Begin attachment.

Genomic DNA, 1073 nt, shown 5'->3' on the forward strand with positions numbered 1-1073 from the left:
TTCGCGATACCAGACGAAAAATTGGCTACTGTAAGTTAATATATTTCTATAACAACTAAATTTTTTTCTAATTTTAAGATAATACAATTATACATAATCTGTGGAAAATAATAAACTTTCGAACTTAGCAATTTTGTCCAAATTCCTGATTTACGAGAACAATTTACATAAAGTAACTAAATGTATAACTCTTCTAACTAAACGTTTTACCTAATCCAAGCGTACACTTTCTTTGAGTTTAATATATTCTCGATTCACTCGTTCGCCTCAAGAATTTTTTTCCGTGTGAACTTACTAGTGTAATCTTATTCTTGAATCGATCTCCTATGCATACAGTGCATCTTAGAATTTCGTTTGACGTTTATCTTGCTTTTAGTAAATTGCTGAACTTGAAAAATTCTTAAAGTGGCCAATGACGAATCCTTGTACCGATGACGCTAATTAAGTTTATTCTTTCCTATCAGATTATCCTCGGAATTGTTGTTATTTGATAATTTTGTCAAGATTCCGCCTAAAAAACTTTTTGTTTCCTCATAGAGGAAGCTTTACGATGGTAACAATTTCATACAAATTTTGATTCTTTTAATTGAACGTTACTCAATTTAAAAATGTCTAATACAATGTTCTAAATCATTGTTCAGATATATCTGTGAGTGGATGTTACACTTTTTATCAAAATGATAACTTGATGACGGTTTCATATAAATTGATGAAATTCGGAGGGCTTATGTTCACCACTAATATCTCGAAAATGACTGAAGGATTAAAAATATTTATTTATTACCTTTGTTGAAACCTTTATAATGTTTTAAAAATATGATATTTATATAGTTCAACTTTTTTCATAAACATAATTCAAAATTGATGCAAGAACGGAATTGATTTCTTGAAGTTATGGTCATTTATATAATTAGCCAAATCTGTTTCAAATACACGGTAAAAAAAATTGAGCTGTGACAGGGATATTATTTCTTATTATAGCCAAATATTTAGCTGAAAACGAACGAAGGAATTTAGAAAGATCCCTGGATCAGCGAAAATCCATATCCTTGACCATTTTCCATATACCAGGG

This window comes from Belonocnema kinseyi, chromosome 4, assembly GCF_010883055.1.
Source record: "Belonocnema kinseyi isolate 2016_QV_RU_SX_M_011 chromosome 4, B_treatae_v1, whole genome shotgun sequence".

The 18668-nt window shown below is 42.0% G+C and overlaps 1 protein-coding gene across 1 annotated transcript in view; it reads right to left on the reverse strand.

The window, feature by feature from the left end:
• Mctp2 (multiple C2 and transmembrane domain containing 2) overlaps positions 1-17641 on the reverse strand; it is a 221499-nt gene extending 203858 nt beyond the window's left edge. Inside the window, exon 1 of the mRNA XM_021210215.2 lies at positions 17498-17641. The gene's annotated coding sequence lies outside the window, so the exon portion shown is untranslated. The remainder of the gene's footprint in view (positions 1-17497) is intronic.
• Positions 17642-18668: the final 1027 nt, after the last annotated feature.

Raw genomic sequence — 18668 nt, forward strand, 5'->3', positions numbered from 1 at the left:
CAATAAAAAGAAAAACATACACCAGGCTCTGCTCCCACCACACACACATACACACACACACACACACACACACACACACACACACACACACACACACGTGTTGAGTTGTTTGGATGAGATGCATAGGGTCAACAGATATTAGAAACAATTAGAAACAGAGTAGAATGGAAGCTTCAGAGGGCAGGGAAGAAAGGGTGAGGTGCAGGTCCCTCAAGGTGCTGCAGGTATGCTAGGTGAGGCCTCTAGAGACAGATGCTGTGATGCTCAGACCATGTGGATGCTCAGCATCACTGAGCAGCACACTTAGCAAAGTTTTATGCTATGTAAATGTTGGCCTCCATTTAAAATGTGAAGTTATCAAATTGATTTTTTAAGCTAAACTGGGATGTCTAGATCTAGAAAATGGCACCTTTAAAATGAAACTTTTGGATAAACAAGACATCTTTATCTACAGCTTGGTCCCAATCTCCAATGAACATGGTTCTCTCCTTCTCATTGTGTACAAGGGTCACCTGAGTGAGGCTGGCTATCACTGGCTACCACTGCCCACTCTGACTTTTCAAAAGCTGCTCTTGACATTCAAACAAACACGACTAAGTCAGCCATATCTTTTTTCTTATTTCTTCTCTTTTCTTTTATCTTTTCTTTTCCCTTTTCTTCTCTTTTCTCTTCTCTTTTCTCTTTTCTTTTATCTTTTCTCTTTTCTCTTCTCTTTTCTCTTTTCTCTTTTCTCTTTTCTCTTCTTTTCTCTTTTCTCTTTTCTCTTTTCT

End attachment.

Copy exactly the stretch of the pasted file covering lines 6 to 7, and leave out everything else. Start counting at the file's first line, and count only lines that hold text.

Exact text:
The window, feature by feature from the left end:
• Mctp2 (multiple C2 and transmembrane domain containing 2) overlaps positions 1-17641 on the reverse strand; it is a 221499-nt gene extending 203858 nt beyond the window's left edge. Inside the window, exon 1 of the mRNA XM_021210215.2 lies at positions 17498-17641. The gene's annotated coding sequence lies outside the window, so the exon portion shown is untranslated. The remainder of the gene's footprint in view (positions 1-17497) is intronic.